Technology For The Cool Kids

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I would have been a computer person all my life but my keen awareness of social status would keep my inner geekiness just out of reach.  High school didn’t have any computer classes either. In my peer group, it was cool to work on cars, smoke cigarettes and drink beer. Being tech savvy was not the thing girls went for.

The other problem was that I didn’t fit into the techie cliques. I am not a snarky person and I didn’t enjoy the pimply “smart kids” snickering at me if I didn’t sleep with a Linux distro under my pillow every night.

While those kids were engulfed in day long sessions of Magic The Gathering, I was out partying and working odd jobs to support the habit. While they were still living in their parent’s basement playing World of Warcraft, I was nickel and diming at a half-rate apartment with a guitar and no washing machine.

But still, I did have my computer. I always had my computer. It was a big blue cinder block that was actually pretty fast at the time – sporting a Pentium 4,  512MB of RAM and a whopping 80 GB hard drive.

I mastered Windows XP whenever nobody was looking and was proud of how secure I kept it. To this day, “Old Blue” has never had a virus.

The only part that made the blue and gray whale (HP Pavilion) seem cool was the fact that I would DJ with it at house parties. With the likes of Napster, Kazaa, Morpheus and eventually Limewire, (Frostwire in my case) I had every song imaginable at my disposal – for free.

I was pretty tech savvy in terms of my peer group but it turns out, I was just a noob in the greater technology universe . After I quit drinking, had a family and decided that I finally didn’t care what anyone thought;  I was going to do what I love.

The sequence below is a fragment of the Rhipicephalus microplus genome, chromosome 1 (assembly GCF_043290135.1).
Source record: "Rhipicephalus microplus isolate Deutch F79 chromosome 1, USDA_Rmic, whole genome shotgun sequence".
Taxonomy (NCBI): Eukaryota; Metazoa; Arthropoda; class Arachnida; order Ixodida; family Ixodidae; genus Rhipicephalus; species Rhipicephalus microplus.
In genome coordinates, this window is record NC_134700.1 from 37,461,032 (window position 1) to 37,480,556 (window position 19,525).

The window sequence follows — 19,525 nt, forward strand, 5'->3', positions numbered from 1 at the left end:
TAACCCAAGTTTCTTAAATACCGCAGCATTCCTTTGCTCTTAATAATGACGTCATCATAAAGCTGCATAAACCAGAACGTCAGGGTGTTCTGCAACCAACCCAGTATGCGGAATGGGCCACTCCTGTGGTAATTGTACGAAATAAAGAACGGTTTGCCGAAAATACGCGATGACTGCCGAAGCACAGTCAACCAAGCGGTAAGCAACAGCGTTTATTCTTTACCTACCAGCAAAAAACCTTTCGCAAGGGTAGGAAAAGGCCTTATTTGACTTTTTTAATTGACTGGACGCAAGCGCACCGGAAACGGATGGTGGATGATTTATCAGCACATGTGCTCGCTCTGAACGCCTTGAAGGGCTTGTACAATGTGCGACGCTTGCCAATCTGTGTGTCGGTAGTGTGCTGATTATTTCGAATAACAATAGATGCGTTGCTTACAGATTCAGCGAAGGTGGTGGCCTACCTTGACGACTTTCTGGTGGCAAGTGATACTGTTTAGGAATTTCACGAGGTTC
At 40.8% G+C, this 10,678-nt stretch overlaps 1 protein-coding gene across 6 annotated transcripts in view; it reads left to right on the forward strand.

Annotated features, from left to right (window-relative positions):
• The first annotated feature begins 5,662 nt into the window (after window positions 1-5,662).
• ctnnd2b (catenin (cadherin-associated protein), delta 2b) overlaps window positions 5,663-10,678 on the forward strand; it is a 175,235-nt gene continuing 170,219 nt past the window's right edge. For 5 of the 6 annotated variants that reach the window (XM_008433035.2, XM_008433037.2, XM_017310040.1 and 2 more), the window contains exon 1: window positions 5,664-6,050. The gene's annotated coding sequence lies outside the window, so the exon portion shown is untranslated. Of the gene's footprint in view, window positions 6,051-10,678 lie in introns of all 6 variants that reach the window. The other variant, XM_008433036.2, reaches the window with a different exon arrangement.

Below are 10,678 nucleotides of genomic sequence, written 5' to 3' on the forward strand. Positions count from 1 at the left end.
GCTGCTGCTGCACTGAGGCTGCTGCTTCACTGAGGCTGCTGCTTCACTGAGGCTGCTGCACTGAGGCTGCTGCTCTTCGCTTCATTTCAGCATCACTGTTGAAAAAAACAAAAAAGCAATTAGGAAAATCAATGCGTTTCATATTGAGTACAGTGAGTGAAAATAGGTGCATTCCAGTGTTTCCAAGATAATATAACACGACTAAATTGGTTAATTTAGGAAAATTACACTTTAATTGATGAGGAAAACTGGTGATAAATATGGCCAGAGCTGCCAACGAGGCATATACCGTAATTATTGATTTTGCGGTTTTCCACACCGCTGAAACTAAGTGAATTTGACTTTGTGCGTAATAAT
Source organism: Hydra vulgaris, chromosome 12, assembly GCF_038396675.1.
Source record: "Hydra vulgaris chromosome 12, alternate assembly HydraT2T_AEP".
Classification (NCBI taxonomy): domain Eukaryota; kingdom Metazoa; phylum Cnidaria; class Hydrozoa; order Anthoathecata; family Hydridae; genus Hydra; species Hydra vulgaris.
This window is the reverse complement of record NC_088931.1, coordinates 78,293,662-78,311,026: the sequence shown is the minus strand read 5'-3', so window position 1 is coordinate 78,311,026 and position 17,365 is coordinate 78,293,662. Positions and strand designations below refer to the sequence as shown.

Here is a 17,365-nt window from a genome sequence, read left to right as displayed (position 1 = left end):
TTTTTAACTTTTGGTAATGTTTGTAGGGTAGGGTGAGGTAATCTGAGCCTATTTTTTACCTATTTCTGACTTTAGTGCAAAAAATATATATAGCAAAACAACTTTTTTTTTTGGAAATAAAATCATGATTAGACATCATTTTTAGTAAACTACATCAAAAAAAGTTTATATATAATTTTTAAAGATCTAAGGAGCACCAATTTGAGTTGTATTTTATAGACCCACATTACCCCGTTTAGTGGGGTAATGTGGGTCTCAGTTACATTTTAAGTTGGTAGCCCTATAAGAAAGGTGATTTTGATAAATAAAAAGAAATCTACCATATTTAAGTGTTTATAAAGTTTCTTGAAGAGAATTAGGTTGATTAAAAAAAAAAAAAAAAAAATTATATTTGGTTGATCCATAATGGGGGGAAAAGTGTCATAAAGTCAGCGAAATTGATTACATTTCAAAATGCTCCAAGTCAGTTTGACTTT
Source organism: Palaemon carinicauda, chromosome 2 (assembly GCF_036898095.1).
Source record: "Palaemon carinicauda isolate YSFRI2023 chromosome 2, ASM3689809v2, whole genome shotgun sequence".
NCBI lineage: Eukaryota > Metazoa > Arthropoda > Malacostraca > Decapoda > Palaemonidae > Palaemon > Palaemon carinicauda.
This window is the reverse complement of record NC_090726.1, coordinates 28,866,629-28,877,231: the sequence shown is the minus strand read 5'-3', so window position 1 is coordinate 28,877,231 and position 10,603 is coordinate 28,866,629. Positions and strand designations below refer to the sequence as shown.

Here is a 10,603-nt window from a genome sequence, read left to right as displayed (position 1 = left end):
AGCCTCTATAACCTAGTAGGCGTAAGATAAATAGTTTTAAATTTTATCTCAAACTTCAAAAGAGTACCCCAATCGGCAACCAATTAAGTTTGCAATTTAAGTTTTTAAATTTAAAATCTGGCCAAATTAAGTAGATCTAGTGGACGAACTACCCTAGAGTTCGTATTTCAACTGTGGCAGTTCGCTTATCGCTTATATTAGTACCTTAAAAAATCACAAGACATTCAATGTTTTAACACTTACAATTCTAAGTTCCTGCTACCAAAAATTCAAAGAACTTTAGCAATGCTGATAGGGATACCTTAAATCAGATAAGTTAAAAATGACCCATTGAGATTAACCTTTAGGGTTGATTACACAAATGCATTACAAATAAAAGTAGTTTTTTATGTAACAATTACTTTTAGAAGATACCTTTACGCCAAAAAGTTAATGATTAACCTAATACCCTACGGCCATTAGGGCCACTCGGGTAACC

Now, I’m not trying to take anything away from the techies of today. It’s a different time and society is showing a shifting trend. Geeks that have always done what they love are starting to be the “Cool Kids” – See The Big Bang Theory (TV Show)

Though the cooler dudes in technology are usually the gamers – and I don’t know how much cooler really, but it’s hard to compete with a custom rig that has more horsepower than a Honda Civic.

These days, when I talk about Information Technology, I get more than enough people asking me about the latest GPUs, water cooling and frame rates per second. To which, I usually give them a blank stare.

I’m just not really into that stuff anymore. I do have a custom built rig, but it isn’t exactly suitable for gaming. It does what I need it to do and it does it very well. I try and tell the Gamer Crowd that I don’t need that much under the hood. And that isn’t the most popular response.

Society is changing very rapidly but I would still make the assumption that it is not cool to be a lover of technology. I don’t think “chics” dig badass programmers and the helpdesk folk don’t get much love either.

Of course, I could be wrong about all of this.

In fact, Being a CEO or CIO will always be cool. Those titles (and paychecks) command a lot of respect.

I don’t think Zuckerberg or Page have any trouble making friends.

As for me, I would love to see computer science and IT folk become more socially acceptable. Maybe more kids would want to start learning about computers and programming if the girl next door thought it was sexy.

Maybe the girl next door would want to start learning about computers too!

Author

Michael Chase

Michael Chase is a student at Penn State World Campus, enrolled at the College of Information Sciences & Technology. Through his studies and relentless digital pursuits, he strives to be the ultimate technologist with a passion for connecting people and things to our binary world. You can find him around the web as a VLogger, Social Media Warrior, Card Collector and Technology Advocate. Connect with Michael on Google+, Twitter, Instagram, tumblr and YouTube

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